HealthCare ADR Update
The news arrived in June that Virginia did not receive federal dollars to establish its pilot program for disclosure, communications and compensation discussions following an adverse medical event. (This Virginia program is discussed in the Health and ADR entry herein of June 1 which you can read further below). AHRQ, the federal agency to which Virginia had applied for these funds, made a slew of grants to other program applicants. Congratulations to all the recipients. (You can see who won the grants at at www.ahrq.gov/qual/liability/demogrants.htm).
Those who have interest in this field will want to learn from outcomes of the programs that have been funded. But the Virginia model and the collaborative framework on which it is based are too good a start to wait indefinitely or be lost altogether. It is thought that consideration may now be given to whether there are other options to get something started in Virginia and sooner.
ADR and Healthcare Reform – Overwhelmed?
It is understandable that stakeholders are somewhat insecure about where the gains and where the losses will ultimately fall from healthcare reform. There will be improvements and there will be losses. I do not address the matter as a political issue but rather its realities. Core capability to manage the changes, the uncertainties and their effects, on the morale, tenacity and focus of those whose job it is to deliver health services is vitally important.
For example, the rapidity of changes announced in just the last several weeks (June into early July) concerning healthcare has been breathtaking for anyone paying attention. Medicare MD compensation has been put on hold, slashed, restored, and then a new slash proposed - all within the last 6 weeks alone! Small businesses providing health benefits for employees believe that tax credits will be available to assist their providing such benefits. Announcement by the US Taxpayers’ Advocate this week suggest that there may be hidden and other costs that will actually impose additional financial burden on small businesses trying to offer health benefits to their employees. Certain insurance mandates will kick in this September 2010 that should help persons with pre existing conditions changing health plans - if you are 19 or under. If you are older, take a look at the federal website to see if you can purchase a plan through the government options. (www.healthcare.gov.)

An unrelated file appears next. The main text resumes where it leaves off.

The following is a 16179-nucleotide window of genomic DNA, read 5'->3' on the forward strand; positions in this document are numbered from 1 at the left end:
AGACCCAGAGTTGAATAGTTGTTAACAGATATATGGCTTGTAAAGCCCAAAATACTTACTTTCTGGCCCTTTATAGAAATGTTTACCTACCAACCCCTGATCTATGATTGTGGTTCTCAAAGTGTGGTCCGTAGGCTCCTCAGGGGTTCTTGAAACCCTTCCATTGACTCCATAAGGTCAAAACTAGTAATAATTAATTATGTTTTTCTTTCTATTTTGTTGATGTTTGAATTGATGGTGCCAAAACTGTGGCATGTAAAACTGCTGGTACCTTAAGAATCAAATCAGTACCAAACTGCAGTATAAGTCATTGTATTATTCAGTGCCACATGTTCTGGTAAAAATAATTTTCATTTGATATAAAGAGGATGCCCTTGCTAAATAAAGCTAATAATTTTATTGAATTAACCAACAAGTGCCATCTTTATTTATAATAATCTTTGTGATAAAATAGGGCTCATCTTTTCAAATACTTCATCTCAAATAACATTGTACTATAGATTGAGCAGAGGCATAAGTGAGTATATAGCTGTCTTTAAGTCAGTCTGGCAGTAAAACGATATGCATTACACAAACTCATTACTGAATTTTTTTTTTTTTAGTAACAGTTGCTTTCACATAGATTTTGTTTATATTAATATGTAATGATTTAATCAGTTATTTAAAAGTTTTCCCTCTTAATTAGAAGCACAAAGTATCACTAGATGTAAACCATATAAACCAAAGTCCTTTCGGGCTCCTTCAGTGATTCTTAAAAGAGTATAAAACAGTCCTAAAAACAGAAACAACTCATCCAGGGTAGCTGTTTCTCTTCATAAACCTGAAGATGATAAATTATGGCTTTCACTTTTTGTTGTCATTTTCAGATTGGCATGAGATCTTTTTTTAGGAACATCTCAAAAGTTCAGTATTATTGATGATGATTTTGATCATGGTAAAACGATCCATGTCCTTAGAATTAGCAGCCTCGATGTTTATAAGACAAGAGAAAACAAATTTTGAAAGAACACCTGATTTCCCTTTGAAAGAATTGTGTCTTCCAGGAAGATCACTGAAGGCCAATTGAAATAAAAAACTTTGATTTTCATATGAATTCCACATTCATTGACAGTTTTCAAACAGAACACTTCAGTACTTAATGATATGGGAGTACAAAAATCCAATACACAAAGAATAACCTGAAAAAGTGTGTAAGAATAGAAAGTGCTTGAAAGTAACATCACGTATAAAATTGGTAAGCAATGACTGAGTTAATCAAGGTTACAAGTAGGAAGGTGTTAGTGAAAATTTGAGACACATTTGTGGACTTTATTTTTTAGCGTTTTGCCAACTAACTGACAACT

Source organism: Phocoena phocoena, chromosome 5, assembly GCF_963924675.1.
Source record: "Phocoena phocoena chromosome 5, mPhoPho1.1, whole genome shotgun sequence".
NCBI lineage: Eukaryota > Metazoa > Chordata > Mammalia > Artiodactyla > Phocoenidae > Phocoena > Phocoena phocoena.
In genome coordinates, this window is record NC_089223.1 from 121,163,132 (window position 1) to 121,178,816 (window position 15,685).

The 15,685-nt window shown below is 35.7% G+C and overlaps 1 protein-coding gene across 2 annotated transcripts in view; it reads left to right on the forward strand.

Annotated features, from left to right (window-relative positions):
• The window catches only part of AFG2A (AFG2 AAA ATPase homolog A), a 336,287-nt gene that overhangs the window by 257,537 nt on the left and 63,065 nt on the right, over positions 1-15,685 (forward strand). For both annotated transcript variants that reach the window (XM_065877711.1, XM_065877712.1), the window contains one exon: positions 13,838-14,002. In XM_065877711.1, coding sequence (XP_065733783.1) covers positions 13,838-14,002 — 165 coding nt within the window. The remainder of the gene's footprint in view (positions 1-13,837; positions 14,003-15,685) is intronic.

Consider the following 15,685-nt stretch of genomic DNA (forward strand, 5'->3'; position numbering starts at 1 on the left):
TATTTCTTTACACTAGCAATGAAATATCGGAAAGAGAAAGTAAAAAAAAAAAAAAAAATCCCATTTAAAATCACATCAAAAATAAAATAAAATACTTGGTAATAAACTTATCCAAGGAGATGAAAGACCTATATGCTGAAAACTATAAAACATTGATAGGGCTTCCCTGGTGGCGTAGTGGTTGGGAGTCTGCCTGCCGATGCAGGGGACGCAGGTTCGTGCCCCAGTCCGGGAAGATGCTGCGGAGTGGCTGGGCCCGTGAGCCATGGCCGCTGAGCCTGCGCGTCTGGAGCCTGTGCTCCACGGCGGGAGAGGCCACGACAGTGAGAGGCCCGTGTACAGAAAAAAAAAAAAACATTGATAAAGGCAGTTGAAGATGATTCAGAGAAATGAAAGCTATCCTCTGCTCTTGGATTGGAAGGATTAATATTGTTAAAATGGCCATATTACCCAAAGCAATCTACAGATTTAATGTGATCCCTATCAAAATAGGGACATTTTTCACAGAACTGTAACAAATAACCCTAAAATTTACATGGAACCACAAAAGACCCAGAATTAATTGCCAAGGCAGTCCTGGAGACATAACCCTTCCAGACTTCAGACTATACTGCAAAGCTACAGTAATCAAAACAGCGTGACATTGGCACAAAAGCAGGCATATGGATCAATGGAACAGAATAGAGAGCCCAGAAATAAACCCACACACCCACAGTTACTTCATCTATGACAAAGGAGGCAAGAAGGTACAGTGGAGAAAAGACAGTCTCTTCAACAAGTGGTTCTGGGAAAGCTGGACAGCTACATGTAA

HHS has just released new rules under HIPAA privacy and security that require additional learning and compliance actions by healthcare providers . At the same time providers are expected to learn to manage electronic health records without making errors. Such learning is estimated to take upwards of several hours/day which eats into time available for patient care. Meanwhile more patients (consumers) will need access to care. Understanding and coping with the changes and the speed of them will be vital to doing as good a job as possible of implementing the changes , or quickly deciding which changes should wisely be “let go” to avert unintended costs. The importance of conflict management and ADR processes in healthcare settings, as mentioned in other entries, only seems more evident. Let’s hope that persons in positions to encourage use of such processes to facilitate wise and effective reform will do so and not fall prey to “penny wise pound foolish.”